Under Hindu Law, brother and sister are at par when it comes to the devolution of property of a father dying intestate.

When a Hindu male dies intestate (without leaving a will), his property devolves upon the legal heirs as per Section 8 of the Hindu Succession Act, 1956. The legal heirs are as follows:

  • Class I heirs
  • Class II heirs (if no one in class I)
  • Agnates (if no one in class II)
  • Cognates (if no one in agnates)

Class I heirs as mentioned in the Schedule of the Act are:

  • Son
  • Daughter
  • Widow
  • Mother
  • Son of a pre-deceased son
  • Daughter of a pre-deceased son
  • Son of a pre-deceased daughter
  • Daughter of a pre-deceased daughter
  • Widow of a pre-deceased son
  • Son of a pre-deceased son of a pre-deceased son
  • Daughter of a pre-deceased son of a pre-deceased son
  • Widow of a pre-deceased son of a pre-deceased son
  • Son of a predeceased daughter of a predeceased daughter
  • Daughter of a deceased daughter of a predeceased daughter
  • Daughter of a predeceased son of a predeceased daughter
  • Daughter of a predeceased daughter of a predeceased son

There are 16 class I heirs. Eleven are females, and 5 are males.

Rules for distribution of property among brother and sister (both are class I heirs):

  • Class I heirs get their share simultaneously and to the exclusion of others.As per the rules, son and daughter (brother and sister) are entitled to equal share in the property.

e.g. a father dies leaving behind a mother, a widow and one son and two daughters, his property would be divided into five equal parts, and each of these legal heirs will get one-fifth share.

Stepson or stepdaughter: Daughter and son must be natural or adopted children. Stepchildren are not included in the definition of son and daughter under the Act.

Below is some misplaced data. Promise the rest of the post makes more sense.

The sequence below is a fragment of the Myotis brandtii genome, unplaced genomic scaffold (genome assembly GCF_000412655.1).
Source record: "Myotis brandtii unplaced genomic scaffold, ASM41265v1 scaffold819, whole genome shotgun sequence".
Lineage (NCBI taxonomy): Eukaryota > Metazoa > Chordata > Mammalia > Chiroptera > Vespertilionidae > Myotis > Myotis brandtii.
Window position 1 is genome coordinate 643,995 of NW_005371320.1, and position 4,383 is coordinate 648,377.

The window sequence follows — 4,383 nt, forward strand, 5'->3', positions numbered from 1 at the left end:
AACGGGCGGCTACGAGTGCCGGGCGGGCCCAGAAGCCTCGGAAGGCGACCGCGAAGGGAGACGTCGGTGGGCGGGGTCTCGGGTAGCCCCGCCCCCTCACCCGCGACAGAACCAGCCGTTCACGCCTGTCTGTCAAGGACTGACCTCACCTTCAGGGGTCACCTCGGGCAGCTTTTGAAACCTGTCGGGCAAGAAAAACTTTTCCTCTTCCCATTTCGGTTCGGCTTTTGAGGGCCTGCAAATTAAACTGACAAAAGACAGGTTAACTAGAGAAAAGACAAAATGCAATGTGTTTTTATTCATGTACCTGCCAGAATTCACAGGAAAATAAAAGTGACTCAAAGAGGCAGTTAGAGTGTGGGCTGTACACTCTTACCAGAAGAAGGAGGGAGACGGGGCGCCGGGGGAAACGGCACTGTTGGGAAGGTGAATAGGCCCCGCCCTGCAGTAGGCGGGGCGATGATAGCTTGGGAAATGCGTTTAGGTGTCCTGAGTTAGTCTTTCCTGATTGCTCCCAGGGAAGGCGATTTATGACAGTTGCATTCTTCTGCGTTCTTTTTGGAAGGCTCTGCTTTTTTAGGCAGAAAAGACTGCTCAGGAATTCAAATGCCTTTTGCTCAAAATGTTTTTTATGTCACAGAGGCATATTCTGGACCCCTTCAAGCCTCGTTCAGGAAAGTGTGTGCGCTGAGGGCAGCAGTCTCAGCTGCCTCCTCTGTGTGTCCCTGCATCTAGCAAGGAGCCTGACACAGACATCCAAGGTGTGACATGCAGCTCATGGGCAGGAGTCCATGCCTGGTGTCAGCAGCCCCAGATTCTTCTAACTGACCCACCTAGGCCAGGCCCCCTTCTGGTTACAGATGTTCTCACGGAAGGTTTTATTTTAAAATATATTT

• Children of predeceased son or daughter will take between them one share, e.g. If the daughter is predeceased and has two children, then in the above example, the property is divided into five parts, and one-fifth share of the deceased daughter will be shared further by these two children equally.

Ancestral or self-acquired property

The daughter (sister) has equal right as a son (brother) in the ancestral as well as the self-acquired property of the father.

Under Hindu law, there is a concept of coparcenary. It is a small unit within a joint Hindu family and consists of male lineal descendants’ of four generations with the eldest male member as the head and his male lineal descendants as coparceners. After the amendment of 2005 in the Act, the daughters are considered as coparceners and have equal right in the ancestral property as a son.

Marital Status: Marital Status of the daughter (sister) makes no difference.

Date of birth of a daughter (sister): The Amendment of 2005 came into effect on 09.09.2005. The daughters born before or after this date are considered as coparceners.

If the daughter is not living on 09.09.2005, her children are entitled to get a share in ancestral property.

If the father is not living on 09.09.2005, the daughter cannot seek partition of ancestral property.

Testamentary succession: However, in case of self-acquired property of the father, he can make a will of the same as per his desire, and the property bequeaths to the person named in the will.

In the case of ancestral property, a Will can be made by a father once he has acquired his share.

Division of Property Among Daughters and Daughters-In-Law

Division of Property Among Daughters and Daughters-In-Law

Daughters and daughter – in – laws are on different footing when it comes to shares they receive on division of property in a family. Devolution of property by inheritance or succession is influenced by personal laws and is governed by various statutes.

Position of daughters: Equal right as a son